A middle-aged man with a weird grin appears on the TV screen, well dressed in his Kiganda tunic.
He runs off and starts climbing a tall tree like a possessed monkey. When he gets to the top, he lets go of the branch and he comes tumbling down. Just as you cover your face to avoid seeing him die, he lands in a leafy canopy and villagers rush to the scene...
That is not a movie; it is headline news on local TV. The bulletin on Bukedde TV is called Agataliiko Nfuufu, arguably the most watched newscast in Uganda. After a long stressful day, many of us don’t want to hear another word about which government official stole more of our hard-earned taxes, or who is trading best on Wall Street; so, we unwind with the ‘dust-free’ news.
Friday was, however, different, I went home anxious to catch my favourite bulletin and this being a weekend, I had made plans to fulfill some of my midyear resolutions, where watching Choti Bahu was high on the list. All these plans came crushing down as Uganda Broadcasting Corporation (UBC) and their Uganda Communications Commission (UCC) decided to remind us that without them, our TV sets are simply boxes of snow and noise.
By going digital last week, UBC had rendered all analogue TV stations and a couple of radio stations using their mast, useless. The switch would later showcase every Ugandan’s ranting ability on Facebook.
But while many took their anger to social media, it was the salons, kiosks, restaurants and TV workshops that were hit most, and yet they did not have a Twitter account to post a rant.
“Obusajja bwansubya Sathi Sathi, batukubyeko ekibaati (those people made me miss Sathi Sathi; this is foreclosure!)” said one hairdresser.
Her disgust didn’t differ much from that of a taxi passenger I had met earlier; he couldn’t come to terms with the fact that because of a ‘stupid’ (according to him) arrangement, he ended up missing Miles Rwamiti’s Koona Ne NTV and NBS’ Ekijjulo ky’Emizannyo, his two favourite TV shows.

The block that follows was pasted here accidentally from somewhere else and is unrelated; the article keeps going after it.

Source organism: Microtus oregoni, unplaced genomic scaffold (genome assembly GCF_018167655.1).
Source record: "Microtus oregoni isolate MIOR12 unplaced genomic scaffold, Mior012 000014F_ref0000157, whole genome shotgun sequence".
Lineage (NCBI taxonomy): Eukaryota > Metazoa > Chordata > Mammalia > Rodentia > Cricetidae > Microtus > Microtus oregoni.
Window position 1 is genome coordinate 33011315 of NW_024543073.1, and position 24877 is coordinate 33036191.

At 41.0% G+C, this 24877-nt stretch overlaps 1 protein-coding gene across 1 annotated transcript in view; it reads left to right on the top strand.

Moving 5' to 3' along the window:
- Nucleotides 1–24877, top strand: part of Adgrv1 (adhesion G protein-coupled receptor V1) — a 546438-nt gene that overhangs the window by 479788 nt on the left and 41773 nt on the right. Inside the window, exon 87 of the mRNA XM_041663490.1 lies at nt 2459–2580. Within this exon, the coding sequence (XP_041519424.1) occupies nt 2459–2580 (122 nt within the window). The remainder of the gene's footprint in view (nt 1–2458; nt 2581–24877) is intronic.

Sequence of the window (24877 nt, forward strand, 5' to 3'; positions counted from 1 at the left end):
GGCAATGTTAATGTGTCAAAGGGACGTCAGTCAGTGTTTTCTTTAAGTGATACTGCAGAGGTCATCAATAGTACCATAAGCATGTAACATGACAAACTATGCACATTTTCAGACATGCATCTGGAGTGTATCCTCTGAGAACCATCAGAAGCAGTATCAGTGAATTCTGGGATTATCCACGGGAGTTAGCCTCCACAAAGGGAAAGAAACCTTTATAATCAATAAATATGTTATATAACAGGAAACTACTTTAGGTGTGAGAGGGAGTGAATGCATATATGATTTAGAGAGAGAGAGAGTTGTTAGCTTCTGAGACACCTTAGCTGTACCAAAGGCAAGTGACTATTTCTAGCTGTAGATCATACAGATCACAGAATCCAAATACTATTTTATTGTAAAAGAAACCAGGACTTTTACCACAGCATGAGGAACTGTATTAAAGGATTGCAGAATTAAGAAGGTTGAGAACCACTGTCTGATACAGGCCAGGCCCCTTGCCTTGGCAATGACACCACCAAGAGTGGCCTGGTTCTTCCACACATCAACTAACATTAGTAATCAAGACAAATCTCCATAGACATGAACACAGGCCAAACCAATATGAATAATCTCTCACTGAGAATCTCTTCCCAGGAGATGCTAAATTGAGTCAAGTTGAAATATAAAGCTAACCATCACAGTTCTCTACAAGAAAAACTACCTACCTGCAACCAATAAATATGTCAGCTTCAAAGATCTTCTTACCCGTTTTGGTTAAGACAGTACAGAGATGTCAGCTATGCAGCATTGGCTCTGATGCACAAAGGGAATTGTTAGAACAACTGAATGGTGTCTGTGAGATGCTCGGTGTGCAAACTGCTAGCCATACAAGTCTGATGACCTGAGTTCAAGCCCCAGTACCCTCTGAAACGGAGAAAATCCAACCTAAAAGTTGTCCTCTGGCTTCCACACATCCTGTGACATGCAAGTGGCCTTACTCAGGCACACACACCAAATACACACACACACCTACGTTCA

The girls at the TV workshops in Mpererwe mesmerized me the most; they couldn’t believe the irony that when the TV stations were off, Umeme kept its power on the entire time.
“There are some four TV stations still on air, but without Choti Bahu, Agataliiko Nfuufu, Maid in Manhattan and Miracle Moments with Pastor Kayanja, we are basically TV-less. I don’t even step in the sitting room anymore,” Esther Wamala said.
Wamala shouldn’t worry; at least Bukedde has suspended screening Choti Bahu (a Hindi, Luganda-translated soap) until August 19, in obvious empathy with its viewers, most of whom do not have decoders yet. So, you will hopefully get to see how Radhika and Vishak cried after that last episode you watched.
However, there is always a winner in every situation. On Monday morning pay TV agents in and around Kampala were kept busy as many viewers opted to get decoders.
The digital migration shake-up sent ripples through the country although the affected stations will be back on air this week; maybe UCC should apply the same technique for sim card registration.